It’s not often that Africa sees a visiting American president, much less two. But as President Obama travels across the continent next week, so will his predecessor, George W. Bush.

Bush, who made fighting AIDS in Africa a top goal of his administration, will take a trip there — his third since leaving office — as part of a program to combat cervical cancer. He will leave late next week for Zambia, where he will help refurbish a clinic, and then head to Tanzania, where his wife, Laura Bush, is organizing a forum for African first ladies.

Bush will overlap briefly on July 2 with Obama in Tanzania. There are no plans for the two to see each other, but Michelle Obama has agreed to attend the first ladies’ forum with Laura Bush in Dar es Salaam, Tanzania’s largest city, to promote women’s education, health and economic empowerment.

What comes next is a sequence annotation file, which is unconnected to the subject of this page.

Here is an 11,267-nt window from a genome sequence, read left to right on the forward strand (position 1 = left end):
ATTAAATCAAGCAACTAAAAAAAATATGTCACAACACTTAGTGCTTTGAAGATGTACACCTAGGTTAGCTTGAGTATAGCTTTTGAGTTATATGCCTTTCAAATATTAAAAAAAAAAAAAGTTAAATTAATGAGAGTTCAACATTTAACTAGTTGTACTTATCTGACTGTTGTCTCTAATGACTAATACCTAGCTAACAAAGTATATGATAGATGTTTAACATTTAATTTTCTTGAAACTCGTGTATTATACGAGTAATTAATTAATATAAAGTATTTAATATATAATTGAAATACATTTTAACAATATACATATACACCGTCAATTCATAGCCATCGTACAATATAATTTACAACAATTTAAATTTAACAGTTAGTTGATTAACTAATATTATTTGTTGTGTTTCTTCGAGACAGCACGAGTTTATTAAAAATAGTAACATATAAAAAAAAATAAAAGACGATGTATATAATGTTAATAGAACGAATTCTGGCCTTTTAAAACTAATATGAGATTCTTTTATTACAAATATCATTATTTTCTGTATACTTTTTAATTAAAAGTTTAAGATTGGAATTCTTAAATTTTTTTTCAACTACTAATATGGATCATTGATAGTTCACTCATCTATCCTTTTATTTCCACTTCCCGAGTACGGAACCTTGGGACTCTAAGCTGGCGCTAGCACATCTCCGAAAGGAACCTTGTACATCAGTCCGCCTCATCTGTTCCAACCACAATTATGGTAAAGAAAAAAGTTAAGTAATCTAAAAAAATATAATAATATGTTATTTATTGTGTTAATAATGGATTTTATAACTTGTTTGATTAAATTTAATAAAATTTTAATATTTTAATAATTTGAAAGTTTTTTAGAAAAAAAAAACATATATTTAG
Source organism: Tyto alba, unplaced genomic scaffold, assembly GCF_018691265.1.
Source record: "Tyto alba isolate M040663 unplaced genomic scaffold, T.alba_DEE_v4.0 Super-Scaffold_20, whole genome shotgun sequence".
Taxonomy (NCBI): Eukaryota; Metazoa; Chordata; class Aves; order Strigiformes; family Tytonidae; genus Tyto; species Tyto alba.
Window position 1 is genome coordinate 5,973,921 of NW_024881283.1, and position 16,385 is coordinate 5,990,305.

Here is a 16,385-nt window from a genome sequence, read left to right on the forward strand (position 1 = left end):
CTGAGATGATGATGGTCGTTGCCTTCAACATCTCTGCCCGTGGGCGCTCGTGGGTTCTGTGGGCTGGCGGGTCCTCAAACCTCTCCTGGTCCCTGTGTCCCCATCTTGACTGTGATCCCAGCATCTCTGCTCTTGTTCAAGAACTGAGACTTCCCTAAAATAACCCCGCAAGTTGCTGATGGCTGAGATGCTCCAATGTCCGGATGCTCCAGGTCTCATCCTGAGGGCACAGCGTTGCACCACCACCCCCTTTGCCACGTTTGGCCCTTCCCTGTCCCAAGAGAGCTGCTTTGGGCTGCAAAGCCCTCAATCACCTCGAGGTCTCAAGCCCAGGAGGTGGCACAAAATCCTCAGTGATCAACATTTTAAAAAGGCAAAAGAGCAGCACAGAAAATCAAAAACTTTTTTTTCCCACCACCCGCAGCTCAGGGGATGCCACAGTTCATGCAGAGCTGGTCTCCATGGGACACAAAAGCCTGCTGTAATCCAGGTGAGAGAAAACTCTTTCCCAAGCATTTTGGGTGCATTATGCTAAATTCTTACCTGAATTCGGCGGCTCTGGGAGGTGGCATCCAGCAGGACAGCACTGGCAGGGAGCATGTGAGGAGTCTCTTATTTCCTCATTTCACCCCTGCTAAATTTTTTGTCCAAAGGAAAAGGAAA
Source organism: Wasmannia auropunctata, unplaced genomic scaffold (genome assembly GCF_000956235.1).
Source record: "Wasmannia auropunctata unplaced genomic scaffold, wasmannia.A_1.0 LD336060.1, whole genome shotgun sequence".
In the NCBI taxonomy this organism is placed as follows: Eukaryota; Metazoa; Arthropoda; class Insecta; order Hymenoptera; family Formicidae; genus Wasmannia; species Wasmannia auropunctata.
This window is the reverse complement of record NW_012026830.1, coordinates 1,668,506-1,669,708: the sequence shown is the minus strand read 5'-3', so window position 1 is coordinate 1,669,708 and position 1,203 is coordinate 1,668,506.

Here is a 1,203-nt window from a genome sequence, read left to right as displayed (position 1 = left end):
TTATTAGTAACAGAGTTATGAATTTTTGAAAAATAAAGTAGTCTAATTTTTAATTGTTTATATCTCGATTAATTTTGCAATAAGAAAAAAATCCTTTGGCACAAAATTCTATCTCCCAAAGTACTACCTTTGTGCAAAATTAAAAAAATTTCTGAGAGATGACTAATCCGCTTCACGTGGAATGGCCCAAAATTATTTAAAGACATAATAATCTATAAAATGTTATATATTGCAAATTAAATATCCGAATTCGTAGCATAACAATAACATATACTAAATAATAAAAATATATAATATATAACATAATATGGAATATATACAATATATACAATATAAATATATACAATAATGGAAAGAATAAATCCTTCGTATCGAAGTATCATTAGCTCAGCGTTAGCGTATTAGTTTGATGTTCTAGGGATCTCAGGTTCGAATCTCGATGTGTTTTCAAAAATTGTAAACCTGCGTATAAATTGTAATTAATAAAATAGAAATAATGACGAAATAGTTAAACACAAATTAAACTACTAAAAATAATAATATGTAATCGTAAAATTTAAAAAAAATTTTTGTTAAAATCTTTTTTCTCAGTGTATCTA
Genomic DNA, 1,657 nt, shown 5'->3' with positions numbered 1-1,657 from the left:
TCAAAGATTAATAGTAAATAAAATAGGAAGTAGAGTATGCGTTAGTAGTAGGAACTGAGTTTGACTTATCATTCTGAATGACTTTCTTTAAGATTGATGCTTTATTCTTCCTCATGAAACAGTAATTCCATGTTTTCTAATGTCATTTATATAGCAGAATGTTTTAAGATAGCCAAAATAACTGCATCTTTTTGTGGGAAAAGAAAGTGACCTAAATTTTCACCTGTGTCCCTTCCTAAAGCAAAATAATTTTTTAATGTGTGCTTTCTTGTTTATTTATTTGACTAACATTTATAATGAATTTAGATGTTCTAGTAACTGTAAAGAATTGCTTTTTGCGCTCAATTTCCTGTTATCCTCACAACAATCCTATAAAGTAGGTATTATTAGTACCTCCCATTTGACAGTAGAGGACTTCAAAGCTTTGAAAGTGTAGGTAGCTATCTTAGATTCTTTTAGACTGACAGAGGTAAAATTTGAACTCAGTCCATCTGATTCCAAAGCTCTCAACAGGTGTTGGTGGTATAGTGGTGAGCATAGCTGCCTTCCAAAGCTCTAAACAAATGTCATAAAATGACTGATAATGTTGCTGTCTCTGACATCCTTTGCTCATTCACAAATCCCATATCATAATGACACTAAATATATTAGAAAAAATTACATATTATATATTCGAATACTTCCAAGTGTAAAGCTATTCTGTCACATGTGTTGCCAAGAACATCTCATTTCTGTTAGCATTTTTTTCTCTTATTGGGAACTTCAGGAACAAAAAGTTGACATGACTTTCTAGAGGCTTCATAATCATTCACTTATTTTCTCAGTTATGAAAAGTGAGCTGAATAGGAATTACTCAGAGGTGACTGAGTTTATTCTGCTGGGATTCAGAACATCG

“It’s coincidental that we have two American presidents on the continent at the same time — in the same country at the same time — but it’s indicative of a continued commitment, which is great news,” said Hannah Abney, communications director for the George W. Bush Presidential Center.

Last year, George and Laura Bush helped refurbish a clinic in Kabwe, Zambia, where nearly 30,000 women have been treated since. They will help renovate and reopen another clinic on July 1, this time in Livingstone, Zambia.

Casting a shadow over Obama’s trip will be the health of former South African President Nelson Mandela, who has been hospitalized for two weeks. Family and government officials say the 94-year-old’s condition is improving, but the White House said it would defer to Mandela’s family for decisions on whether the anti-apartheid leader will be able to meet with Obama.

Obama’s two-day visit to South Africa will be bookended by stops in Senegal and Tanzania. The president, along with his family, is scheduled to depart Washington Wednesday morning.

New york times and AP